The tragic shooting death of drummer/performer Thapelo Imani Hill on Dec. 14 sent shock waves throughout Buffalo’s cultural community. On Saturday, January 6, an amazing display of love took place when over 300 people gathered at Ashbury Hall/Babeville on Delaware Avenue for a final tribute in his honor. Speaker after speaker spoke of Thapelo’s “light,” his energy, his beautiful smile, his bravery and his zest for life. Throughout the 4- hour gathering the spirit remained high and the energy non-stop from the electrifying African drums and beautiful African dance performance directed by Robin Hibbert to the powerful KRUMP dancers who took the celebration to its zenith. The tributes also included a musical offering by Drea D’Nur who brought the house down; a riveting/emotional poetic offering by Queen Halima Osi; a loving guest presentation by his talented sister Zoe Scruggs and a beautiful tribute by the cast of Free Fred Brown. There were profound words of reality from Pastor George Nicholas, Amilar Hill, Darryl Butts, his father Michael and others. A proclamation from Mayor Brown declaring January 6, 2018 Thapelo Imani Hill Day in the City of Buffalo was warmly received, At the close Ujima Theatre founder Lorna Hill shared rare footage of a 3-year-old Thapelo performing with the company. Holding her soul mate’s hand
(Bob Ball), she reminded all who gathered there of their deep, loving, nurturing and supportive bond with Thapelo. The celebration crossed religious, cultural and ethnic lines. Thapelo was truly a village son. On Saturday, we collectively and lovingly proclaimed, Amen!
Thapelo was born, Thursday, January 19, 1995 in Buffalo, N.Y. He made his transition from this life on December 19, 2017. We give thanks for the 22 years of Love that we were able to share with him. The Life-force energy he gave off, his brightness of smile, and happy appreciation, he caused others to feel, affected so many people of all ages and backgrounds. He is loved and respected. Son of an African Mom, Kefilwe Hill, (Gaberone, Botswana) and an African American Father, Michael Hill (Buffalo, N.Y.); Thapelo was born in Love. A beautiful 9 lb. baby boy with sparkling eyes, quick to smile and quick to the tit with an unending appetite, he truly was a joy to behold.
Thapelo grew into a 6’1” man of strength and passion. He was inspired by the love he felt from his aunt, uncles, and cousins in Botswana. He shared ideas, dreams and hope for what could be done for the well-being of family in Buffalo, throughout the U.S. and Southern Africa. By his presence, works and spirit, Thapelo distinguished himself as a Lover of Life with purpose, passion and power. He is survived by his parents, and grandmother, Dorothy Hill. Thapelo remains in the loving memory of Siblings: Amilcar Hill, Vivian Zola, Lucy Zola and Tshenolo Hill; Aunts: Ponatshego Senwamadi, Kebarange Modisane, Gomolemo Rebagamang, Khutsafalo Dickson, Kathy (Kevin) Wood, and Michelle (Darryl) Butts; Uncles: Ofentse Moradu, David and Joseph Hill. A talented and inspired traditional African percussionist and dancer, Thapelo began to develop his drumming skills at 4 years old.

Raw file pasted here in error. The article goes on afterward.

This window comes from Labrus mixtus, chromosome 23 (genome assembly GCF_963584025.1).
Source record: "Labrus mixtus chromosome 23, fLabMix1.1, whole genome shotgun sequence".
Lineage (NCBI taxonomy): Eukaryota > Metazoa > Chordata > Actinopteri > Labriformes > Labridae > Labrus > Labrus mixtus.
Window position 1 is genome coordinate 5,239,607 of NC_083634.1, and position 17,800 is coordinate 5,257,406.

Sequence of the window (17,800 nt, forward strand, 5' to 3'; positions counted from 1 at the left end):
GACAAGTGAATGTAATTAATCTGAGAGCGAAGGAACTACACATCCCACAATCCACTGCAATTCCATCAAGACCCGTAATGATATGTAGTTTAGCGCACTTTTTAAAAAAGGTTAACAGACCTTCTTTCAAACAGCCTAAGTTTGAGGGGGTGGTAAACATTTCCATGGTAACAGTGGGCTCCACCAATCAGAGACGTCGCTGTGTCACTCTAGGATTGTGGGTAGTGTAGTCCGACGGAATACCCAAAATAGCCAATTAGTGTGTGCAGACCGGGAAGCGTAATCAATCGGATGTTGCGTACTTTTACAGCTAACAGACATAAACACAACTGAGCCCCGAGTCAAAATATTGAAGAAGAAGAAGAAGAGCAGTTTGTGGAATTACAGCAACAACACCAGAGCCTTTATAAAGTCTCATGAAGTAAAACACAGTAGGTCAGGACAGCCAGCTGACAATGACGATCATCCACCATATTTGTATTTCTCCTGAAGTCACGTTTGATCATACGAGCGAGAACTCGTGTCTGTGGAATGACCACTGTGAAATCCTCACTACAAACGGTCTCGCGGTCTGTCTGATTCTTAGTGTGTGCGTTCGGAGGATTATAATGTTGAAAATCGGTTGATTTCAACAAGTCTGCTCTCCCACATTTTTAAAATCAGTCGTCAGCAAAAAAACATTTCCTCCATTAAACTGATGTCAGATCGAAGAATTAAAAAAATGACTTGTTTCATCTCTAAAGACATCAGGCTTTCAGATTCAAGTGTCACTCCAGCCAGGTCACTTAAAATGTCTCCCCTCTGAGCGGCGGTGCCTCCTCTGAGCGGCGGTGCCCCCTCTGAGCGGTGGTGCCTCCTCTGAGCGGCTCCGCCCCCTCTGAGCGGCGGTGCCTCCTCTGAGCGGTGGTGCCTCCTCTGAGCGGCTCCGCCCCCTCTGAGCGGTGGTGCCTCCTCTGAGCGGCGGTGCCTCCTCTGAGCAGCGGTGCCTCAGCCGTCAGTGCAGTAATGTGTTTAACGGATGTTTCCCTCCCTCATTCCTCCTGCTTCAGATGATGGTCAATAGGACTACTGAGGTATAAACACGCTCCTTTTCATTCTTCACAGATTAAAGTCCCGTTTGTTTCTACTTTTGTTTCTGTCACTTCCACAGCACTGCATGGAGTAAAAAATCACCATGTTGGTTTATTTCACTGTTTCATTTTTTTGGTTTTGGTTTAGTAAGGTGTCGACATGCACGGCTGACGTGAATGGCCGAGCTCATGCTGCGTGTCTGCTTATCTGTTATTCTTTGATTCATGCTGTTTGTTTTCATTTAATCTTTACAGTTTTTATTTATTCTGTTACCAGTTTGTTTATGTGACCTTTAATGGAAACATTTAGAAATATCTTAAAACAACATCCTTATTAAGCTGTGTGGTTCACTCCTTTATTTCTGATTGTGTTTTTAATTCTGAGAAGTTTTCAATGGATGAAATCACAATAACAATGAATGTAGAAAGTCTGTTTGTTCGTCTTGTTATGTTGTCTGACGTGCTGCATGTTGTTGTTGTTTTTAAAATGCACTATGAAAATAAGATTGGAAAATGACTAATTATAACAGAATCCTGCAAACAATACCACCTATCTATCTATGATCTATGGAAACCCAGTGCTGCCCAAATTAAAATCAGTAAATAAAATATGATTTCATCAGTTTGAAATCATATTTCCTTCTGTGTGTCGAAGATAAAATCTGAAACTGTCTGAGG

He attended classes and sessions with Umbopha Emile Lattimer, and became part of the youth drummers taught by Jomo Akono, BaBa Issa, and Marlowe Wright; as well as studying with Senegalese Drummers: Mor Thiam (principal drummer for Katherine Dunham), Raymone Sylla, and Mbaye N’Diaye, and Alessane Sar. A child performer at age 6, adults often marveled at his consistent focus and discipline on and off stage as a musician and dancer when participating in arts and cultural presentations, workshops and festivals. With many of his activities associated with the Langston Hughes Center where his father was Director, Thapelo was a close observer and assistant to the business of operating a community based arts and cultural center. He saw first-hand what it means to serve as a sponsor of multi-cultural events and activities, First Night Kwaanza, and JuneTeenth Festival.
As a member of The Ujima Company Youth Theater Workshop, under the direction of Lorna Hill, Thapelo began to hone performance art skills. He brought energy, style and focus to performance which made him one of the highlights of the play “And Bid Him Sing,” an annual spring production showcasing the many talented youth and adult company members. Maturing to adulthood, becoming “legal,” Thapelo maintained a self-discipline that served him well as an emerging musical artists and producer. Collaborations with Zoe Scruggs, his “sister by another mother” set in motion a broadening of his artistic creativity and networking. A Momma’s boy, he loved African and Caribbean foods and was a budding chef. Introduced to studies of classical African civilizations and the wisdom of his forefathers, Thapelo was inspired to create, produce and help build community.
He emerged as a leader and organizer among his peers, as well as making himself accessible to be of service to his elders. Thapelo, referred to as “sun-son” by his mother, was nurtured from the womb, strengthened on the breast milk and motivated by the rhythm of Momma Africa. His Tswana heritage was a gateway to dreams of a future bridging the past, present and future. Whether creating music with a crew of friends and brothers, or doing the dirty work, cleanup work needed to support a community event Thapelo had a loyalty and trustworthiness that represented hope and encouraged others. He was a village son, let the village say – Amen.